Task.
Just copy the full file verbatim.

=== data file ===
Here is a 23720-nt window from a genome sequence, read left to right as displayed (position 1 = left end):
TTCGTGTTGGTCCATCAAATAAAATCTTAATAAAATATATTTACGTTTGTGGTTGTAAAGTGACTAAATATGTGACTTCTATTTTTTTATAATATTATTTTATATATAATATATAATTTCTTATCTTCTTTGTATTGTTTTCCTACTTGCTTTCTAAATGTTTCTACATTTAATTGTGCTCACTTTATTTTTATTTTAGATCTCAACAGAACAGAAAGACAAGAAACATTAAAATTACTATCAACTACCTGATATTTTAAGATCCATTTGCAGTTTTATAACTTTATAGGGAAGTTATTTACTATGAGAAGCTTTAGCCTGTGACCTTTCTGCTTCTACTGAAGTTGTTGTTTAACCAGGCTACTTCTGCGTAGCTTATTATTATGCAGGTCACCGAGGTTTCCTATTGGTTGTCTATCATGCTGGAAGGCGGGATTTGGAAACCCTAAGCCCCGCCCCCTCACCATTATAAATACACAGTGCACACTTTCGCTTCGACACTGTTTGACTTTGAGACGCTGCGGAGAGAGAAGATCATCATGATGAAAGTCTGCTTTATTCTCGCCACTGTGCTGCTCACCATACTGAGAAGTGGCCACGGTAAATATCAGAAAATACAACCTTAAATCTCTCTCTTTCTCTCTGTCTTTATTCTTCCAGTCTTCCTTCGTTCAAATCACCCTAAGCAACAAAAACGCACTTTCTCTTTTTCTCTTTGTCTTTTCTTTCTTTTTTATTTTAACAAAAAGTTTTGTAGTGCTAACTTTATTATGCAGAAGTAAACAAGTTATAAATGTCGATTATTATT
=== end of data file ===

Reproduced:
Here is a 23720-nt window from a genome sequence, read left to right as displayed (position 1 = left end):
TTCGTGTTGGTCCATCAAATAAAATCTTAATAAAATATATTTACGTTTGTGGTTGTAAAGTGACTAAATATGTGACTTCTATTTTTTTATAATATTATTTTATATATAATATATAATTTCTTATCTTCTTTGTATTGTTTTCCTACTTGCTTTCTAAATGTTTCTACATTTAATTGTGCTCACTTTATTTTTATTTTAGATCTCAACAGAACAGAAAGACAAGAAACATTAAAATTACTATCAACTACCTGATATTTTAAGATCCATTTGCAGTTTTATAACTTTATAGGGAAGTTATTTACTATGAGAAGCTTTAGCCTGTGACCTTTCTGCTTCTACTGAAGTTGTTGTTTAACCAGGCTACTTCTGCGTAGCTTATTATTATGCAGGTCACCGAGGTTTCCTATTGGTTGTCTATCATGCTGGAAGGCGGGATTTGGAAACCCTAAGCCCCGCCCCCTCACCATTATAAATACACAGTGCACACTTTCGCTTCGACACTGTTTGACTTTGAGACGCTGCGGAGAGAGAAGATCATCATGATGAAAGTCTGCTTTATTCTCGCCACTGTGCTGCTCACCATACTGAGAAGTGGCCACGGTAAATATCAGAAAATACAACCTTAAATCTCTCTCTTTCTCTCTGTCTTTATTCTTCCAGTCTTCCTTCGTTCAAATCACCCTAAGCAACAAAAACGCACTTTCTCTTTTTCTCTTTGTCTTTTCTTTCTTTTTTATTTTAACAAAAAGTTTTGTAGTGCTAACTTTATTATGCAGAAGTAAACAAGTTATAAATGTCGATTATTATT